Dr David Drew said that by offering 'no help to those who have suffered' the report would in fact have a 'further deterrent effect on staff raising concerns'
Dr David Drew said that by offering 'no help to those who have suffered' the report would in fact have a 'further deterrent effect on staff raising concerns'

NHS whistleblower: There's no protection for those who have already spoken out

Dr David Drew says Sir Robert Francis' report sends exactly the wrong message to staff considering raising concerns

Charlie Cooper
Saturday 14 February 2015 20:36

A landmark report into NHS whistleblowing failed to help medics who have already suffered for speaking out, and sends out "exactly the wrong message", a prominent whistleblower has claimed.

The report, compiled by the respected lawyer Sir Robert Francis, recommended a string of reforms including the appointment of a new national officer for NHS whistleblowing, as well as whistleblowing "guardians" at every hospital.

However, paediatrician Dr David Drew said that by offering "no help to those who have suffered" the report would in fact have a "further deterrent effect on staff raising concerns".

A former clinical director at Walsall Manor Hospital, Dr Drew was dismissed in December 2010, having previously raised concerns about what he said were poor standards of care.

He lost an employment tribunal appeal of unfair dismissal in 2013, but maintains that he was sacked for his whistleblowing activities.

In an open letter to Sir Robert published on Independent.co.uk, Dr Drew also questioned how the culture change the report said is needed could be achieved on a "foundation of injustice".

Reforms set out in the Freedom to Speak Up report received a cross-party welcome last week. The Health Secretary Jeremy Hunt said they could be fast-tracked into law before the general election.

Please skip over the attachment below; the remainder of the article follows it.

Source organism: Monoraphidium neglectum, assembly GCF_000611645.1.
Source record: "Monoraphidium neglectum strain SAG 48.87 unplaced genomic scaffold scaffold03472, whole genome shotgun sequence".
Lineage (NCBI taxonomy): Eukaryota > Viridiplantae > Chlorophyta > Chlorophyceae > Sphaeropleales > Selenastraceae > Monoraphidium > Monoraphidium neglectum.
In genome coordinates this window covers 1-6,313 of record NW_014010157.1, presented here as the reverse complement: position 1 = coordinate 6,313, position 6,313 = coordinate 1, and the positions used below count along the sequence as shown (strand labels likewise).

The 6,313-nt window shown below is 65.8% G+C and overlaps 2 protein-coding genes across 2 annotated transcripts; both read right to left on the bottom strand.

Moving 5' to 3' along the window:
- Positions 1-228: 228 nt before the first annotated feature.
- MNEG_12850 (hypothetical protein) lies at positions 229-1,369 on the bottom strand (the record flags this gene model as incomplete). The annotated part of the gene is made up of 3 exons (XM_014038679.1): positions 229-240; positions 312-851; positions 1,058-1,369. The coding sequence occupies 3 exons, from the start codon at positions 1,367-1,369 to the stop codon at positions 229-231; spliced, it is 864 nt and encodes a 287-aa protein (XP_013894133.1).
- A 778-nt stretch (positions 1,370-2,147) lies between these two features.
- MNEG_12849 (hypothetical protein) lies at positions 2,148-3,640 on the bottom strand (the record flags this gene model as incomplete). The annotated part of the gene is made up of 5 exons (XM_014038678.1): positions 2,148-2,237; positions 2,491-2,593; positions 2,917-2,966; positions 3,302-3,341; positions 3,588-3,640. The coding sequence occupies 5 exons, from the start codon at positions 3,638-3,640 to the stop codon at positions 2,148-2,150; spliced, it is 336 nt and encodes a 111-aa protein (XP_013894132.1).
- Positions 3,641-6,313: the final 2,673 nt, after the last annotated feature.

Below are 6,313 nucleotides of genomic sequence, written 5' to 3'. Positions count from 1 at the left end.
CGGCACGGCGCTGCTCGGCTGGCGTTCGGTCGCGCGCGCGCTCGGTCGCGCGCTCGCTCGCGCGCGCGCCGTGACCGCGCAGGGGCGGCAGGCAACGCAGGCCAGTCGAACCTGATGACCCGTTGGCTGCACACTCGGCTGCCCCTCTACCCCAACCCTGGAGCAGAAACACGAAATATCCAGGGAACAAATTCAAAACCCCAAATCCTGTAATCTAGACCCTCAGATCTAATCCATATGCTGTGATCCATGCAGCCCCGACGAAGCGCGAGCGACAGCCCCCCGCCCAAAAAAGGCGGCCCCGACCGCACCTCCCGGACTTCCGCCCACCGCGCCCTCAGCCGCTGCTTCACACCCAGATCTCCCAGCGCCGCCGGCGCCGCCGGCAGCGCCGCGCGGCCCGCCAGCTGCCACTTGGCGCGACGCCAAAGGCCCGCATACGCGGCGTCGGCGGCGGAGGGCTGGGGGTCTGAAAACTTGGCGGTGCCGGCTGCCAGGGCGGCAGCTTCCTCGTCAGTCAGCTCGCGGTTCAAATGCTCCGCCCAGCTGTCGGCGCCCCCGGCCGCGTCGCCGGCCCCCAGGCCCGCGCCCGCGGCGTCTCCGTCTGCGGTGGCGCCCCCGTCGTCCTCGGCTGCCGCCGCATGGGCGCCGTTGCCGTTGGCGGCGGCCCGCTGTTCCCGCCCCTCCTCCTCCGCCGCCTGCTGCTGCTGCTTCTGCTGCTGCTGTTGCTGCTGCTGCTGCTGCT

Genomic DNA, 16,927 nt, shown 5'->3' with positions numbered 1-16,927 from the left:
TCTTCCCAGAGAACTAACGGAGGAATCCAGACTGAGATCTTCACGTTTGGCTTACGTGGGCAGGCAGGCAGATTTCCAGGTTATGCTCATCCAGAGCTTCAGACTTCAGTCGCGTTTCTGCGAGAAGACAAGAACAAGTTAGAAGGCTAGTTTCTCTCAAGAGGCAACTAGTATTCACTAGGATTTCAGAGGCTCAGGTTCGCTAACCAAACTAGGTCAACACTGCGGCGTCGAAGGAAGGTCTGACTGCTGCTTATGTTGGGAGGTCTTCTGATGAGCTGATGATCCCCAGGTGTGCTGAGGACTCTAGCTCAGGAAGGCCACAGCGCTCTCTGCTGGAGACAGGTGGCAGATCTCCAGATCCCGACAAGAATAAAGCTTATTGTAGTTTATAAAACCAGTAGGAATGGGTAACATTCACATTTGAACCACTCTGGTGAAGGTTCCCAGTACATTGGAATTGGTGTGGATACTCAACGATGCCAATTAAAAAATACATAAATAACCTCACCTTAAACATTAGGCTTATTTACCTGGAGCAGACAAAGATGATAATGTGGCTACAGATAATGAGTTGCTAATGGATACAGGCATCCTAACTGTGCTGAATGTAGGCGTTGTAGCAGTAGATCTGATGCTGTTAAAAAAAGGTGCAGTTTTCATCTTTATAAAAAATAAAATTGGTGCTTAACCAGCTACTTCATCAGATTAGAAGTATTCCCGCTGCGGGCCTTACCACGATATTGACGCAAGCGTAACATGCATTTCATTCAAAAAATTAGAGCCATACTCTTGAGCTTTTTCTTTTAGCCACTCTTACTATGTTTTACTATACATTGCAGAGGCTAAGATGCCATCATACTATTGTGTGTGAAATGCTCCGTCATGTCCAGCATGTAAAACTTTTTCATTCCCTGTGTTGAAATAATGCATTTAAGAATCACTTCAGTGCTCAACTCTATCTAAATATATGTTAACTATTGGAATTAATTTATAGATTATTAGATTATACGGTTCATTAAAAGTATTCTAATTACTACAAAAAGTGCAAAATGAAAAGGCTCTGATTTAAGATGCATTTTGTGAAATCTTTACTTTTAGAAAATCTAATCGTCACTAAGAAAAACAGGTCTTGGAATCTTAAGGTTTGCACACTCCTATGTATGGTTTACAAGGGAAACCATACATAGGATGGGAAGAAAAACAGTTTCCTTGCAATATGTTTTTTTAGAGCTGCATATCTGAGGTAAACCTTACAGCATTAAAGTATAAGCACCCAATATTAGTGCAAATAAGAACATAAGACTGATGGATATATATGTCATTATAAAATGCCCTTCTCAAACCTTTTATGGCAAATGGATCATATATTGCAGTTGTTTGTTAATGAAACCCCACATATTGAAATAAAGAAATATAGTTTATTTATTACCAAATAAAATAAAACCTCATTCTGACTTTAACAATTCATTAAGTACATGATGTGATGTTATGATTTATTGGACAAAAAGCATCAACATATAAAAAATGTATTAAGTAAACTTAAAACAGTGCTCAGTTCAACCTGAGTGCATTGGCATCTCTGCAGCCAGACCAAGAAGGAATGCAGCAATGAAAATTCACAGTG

The report was ordered in the wake of several prominent cases, including Dr Drew’s, in which NHS staff were allegedly victimised by their employer after speaking out about patient safety fears. Many have lost their jobs or suffered ill health as a result. Sir Robert said that the treatment of some of whistleblowers had been "truly shocking".

While recommending that staff be protected from discrimination on the grounds of whistleblowing and calling for a new support service to get whistleblowers back into work, the report steered clear of adjudicating on individual cases and acknowledges that some whistleblowers would feel "their own personal issues have not been addressed".

In his letter Dr Drew writes: "…at the end of your report you tell us that you can recommend no help to those who have suffered such atrocities for doing nothing but what was required of them by their professional ethical codes….

"You have sent out exactly the wrong message. Whistleblowers are pawns who will not receive help, even from you. You have left us to our fate. This will have a further deterrent effect on staff raising concerns. The managers who have victimised us will feel more secure than they already were. They remain unaccountable. Patients who depend on our freedom to speak up will be less safe."

"…You call for a just culture in which we learn from honest mistakes and do not punish those who make them. But how can a just culture be built on the foundation of injustice which is laid down by your failure to address the victimisation so many have experienced?"

He said that NHS chief executives who had victimised whistleblowers should be "despatched" and urged a public inquiry into whistleblowing.

Sir Robert's report concluded that some individual cases had "endured over such a long time, and the issues have become so complex, that the most rigorous inquiry devoted to each such case would not have been able to resolve matters for those involved".

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